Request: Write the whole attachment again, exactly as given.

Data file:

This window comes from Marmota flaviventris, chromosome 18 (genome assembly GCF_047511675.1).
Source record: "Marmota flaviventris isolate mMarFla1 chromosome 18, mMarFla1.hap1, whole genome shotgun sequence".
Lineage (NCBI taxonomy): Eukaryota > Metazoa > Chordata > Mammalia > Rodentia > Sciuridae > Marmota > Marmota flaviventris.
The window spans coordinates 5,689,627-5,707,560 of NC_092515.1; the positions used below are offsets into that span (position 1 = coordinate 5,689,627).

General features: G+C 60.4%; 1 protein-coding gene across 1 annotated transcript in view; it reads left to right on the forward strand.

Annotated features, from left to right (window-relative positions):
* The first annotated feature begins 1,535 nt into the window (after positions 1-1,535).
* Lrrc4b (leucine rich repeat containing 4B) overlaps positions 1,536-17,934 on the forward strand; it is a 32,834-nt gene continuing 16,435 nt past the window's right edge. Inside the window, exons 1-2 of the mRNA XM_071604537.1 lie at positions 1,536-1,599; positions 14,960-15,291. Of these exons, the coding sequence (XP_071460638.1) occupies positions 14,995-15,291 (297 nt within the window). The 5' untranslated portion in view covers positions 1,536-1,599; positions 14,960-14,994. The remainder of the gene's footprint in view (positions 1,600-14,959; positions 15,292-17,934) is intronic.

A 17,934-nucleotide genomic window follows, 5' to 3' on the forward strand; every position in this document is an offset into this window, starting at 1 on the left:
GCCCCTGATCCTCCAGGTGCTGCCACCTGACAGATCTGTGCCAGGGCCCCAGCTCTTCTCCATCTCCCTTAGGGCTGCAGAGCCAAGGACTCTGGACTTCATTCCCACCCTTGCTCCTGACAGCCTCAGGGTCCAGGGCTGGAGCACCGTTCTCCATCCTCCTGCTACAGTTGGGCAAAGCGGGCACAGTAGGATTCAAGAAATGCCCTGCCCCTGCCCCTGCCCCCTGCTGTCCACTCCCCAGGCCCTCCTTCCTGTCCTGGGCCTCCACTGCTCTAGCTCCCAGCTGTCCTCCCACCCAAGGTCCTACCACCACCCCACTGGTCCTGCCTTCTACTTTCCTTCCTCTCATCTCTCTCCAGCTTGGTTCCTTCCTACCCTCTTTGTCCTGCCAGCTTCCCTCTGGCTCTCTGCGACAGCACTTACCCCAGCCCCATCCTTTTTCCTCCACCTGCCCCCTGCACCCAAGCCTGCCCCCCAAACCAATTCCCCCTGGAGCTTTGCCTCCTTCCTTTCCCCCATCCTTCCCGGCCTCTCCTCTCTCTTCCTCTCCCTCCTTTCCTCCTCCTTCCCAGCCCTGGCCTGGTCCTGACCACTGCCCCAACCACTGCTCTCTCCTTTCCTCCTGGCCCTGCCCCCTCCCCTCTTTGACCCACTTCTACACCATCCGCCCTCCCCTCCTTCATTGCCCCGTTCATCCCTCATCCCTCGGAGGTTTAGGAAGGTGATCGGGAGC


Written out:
This window comes from Marmota flaviventris, chromosome 18 (genome assembly GCF_047511675.1).
Source record: "Marmota flaviventris isolate mMarFla1 chromosome 18, mMarFla1.hap1, whole genome shotgun sequence".
Lineage (NCBI taxonomy): Eukaryota > Metazoa > Chordata > Mammalia > Rodentia > Sciuridae > Marmota > Marmota flaviventris.
The window spans coordinates 5,689,627-5,707,560 of NC_092515.1; the positions used below are offsets into that span (position 1 = coordinate 5,689,627).

General features: G+C 60.4%; 1 protein-coding gene across 1 annotated transcript in view; it reads left to right on the forward strand.

Annotated features, from left to right (window-relative positions):
* The first annotated feature begins 1,535 nt into the window (after positions 1-1,535).
* Lrrc4b (leucine rich repeat containing 4B) overlaps positions 1,536-17,934 on the forward strand; it is a 32,834-nt gene continuing 16,435 nt past the window's right edge. Inside the window, exons 1-2 of the mRNA XM_071604537.1 lie at positions 1,536-1,599; positions 14,960-15,291. Of these exons, the coding sequence (XP_071460638.1) occupies positions 14,995-15,291 (297 nt within the window). The 5' untranslated portion in view covers positions 1,536-1,599; positions 14,960-14,994. The remainder of the gene's footprint in view (positions 1,600-14,959; positions 15,292-17,934) is intronic.

A 17,934-nucleotide genomic window follows, 5' to 3' on the forward strand; every position in this document is an offset into this window, starting at 1 on the left:
GCCCCTGATCCTCCAGGTGCTGCCACCTGACAGATCTGTGCCAGGGCCCCAGCTCTTCTCCATCTCCCTTAGGGCTGCAGAGCCAAGGACTCTGGACTTCATTCCCACCCTTGCTCCTGACAGCCTCAGGGTCCAGGGCTGGAGCACCGTTCTCCATCCTCCTGCTACAGTTGGGCAAAGCGGGCACAGTAGGATTCAAGAAATGCCCTGCCCCTGCCCCTGCCCCCTGCTGTCCACTCCCCAGGCCCTCCTTCCTGTCCTGGGCCTCCACTGCTCTAGCTCCCAGCTGTCCTCCCACCCAAGGTCCTACCACCACCCCACTGGTCCTGCCTTCTACTTTCCTTCCTCTCATCTCTCTCCAGCTTGGTTCCTTCCTACCCTCTTTGTCCTGCCAGCTTCCCTCTGGCTCTCTGCGACAGCACTTACCCCAGCCCCATCCTTTTTCCTCCACCTGCCCCCTGCACCCAAGCCTGCCCCCCAAACCAATTCCCCCTGGAGCTTTGCCTCCTTCCTTTCCCCCATCCTTCCCGGCCTCTCCTCTCTCTTCCTCTCCCTCCTTTCCTCCTCCTTCCCAGCCCTGGCCTGGTCCTGACCACTGCCCCAACCACTGCTCTCTCCTTTCCTCCTGGCCCTGCCCCCTCCCCTCTTTGACCCACTTCTACACCATCCGCCCTCCCCTCCTTCATTGCCCCGTTCATCCCTCATCCCTCGGAGGTTTAGGAAGGTGATCGGGAGC